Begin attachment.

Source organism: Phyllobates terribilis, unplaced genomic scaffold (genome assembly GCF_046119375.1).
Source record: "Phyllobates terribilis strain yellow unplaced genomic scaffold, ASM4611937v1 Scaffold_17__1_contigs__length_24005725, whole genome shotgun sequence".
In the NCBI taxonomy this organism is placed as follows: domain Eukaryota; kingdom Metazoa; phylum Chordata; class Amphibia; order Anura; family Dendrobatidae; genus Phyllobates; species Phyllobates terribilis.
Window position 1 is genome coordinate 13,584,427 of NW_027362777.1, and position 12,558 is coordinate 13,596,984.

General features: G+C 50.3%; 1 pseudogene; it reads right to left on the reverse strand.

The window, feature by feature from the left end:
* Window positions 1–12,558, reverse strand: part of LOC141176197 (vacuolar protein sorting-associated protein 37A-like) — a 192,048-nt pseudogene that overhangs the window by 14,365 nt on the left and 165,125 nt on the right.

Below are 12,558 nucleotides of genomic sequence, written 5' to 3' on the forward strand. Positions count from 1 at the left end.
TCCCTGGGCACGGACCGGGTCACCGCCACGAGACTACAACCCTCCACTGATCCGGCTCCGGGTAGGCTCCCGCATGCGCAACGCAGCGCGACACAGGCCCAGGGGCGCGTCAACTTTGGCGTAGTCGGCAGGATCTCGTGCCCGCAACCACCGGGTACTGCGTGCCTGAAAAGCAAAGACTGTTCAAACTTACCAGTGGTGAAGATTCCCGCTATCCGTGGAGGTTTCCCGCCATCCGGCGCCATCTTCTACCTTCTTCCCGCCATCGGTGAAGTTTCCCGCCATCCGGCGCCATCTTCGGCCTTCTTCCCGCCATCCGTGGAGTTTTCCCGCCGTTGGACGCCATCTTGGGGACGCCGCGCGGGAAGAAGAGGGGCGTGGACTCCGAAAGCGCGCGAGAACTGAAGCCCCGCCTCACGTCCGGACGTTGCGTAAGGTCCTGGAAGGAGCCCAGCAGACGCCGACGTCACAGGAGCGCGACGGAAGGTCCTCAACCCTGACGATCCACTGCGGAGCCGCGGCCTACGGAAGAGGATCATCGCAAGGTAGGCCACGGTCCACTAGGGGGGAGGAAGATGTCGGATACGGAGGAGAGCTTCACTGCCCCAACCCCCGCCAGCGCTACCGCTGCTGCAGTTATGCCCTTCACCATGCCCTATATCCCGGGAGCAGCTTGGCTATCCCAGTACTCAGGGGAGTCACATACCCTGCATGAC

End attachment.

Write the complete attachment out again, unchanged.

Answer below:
Source organism: Phyllobates terribilis, unplaced genomic scaffold (genome assembly GCF_046119375.1).
Source record: "Phyllobates terribilis strain yellow unplaced genomic scaffold, ASM4611937v1 Scaffold_17__1_contigs__length_24005725, whole genome shotgun sequence".
In the NCBI taxonomy this organism is placed as follows: domain Eukaryota; kingdom Metazoa; phylum Chordata; class Amphibia; order Anura; family Dendrobatidae; genus Phyllobates; species Phyllobates terribilis.
Window position 1 is genome coordinate 13,584,427 of NW_027362777.1, and position 12,558 is coordinate 13,596,984.

General features: G+C 50.3%; 1 pseudogene; it reads right to left on the reverse strand.

The window, feature by feature from the left end:
* Window positions 1–12,558, reverse strand: part of LOC141176197 (vacuolar protein sorting-associated protein 37A-like) — a 192,048-nt pseudogene that overhangs the window by 14,365 nt on the left and 165,125 nt on the right.

Below are 12,558 nucleotides of genomic sequence, written 5' to 3' on the forward strand. Positions count from 1 at the left end.
TCCCTGGGCACGGACCGGGTCACCGCCACGAGACTACAACCCTCCACTGATCCGGCTCCGGGTAGGCTCCCGCATGCGCAACGCAGCGCGACACAGGCCCAGGGGCGCGTCAACTTTGGCGTAGTCGGCAGGATCTCGTGCCCGCAACCACCGGGTACTGCGTGCCTGAAAAGCAAAGACTGTTCAAACTTACCAGTGGTGAAGATTCCCGCTATCCGTGGAGGTTTCCCGCCATCCGGCGCCATCTTCTACCTTCTTCCCGCCATCGGTGAAGTTTCCCGCCATCCGGCGCCATCTTCGGCCTTCTTCCCGCCATCCGTGGAGTTTTCCCGCCGTTGGACGCCATCTTGGGGACGCCGCGCGGGAAGAAGAGGGGCGTGGACTCCGAAAGCGCGCGAGAACTGAAGCCCCGCCTCACGTCCGGACGTTGCGTAAGGTCCTGGAAGGAGCCCAGCAGACGCCGACGTCACAGGAGCGCGACGGAAGGTCCTCAACCCTGACGATCCACTGCGGAGCCGCGGCCTACGGAAGAGGATCATCGCAAGGTAGGCCACGGTCCACTAGGGGGGAGGAAGATGTCGGATACGGAGGAGAGCTTCACTGCCCCAACCCCCGCCAGCGCTACCGCTGCTGCAGTTATGCCCTTCACCATGCCCTATATCCCGGGAGCAGCTTGGCTATCCCAGTACTCAGGGGAGTCACATACCCTGCATGAC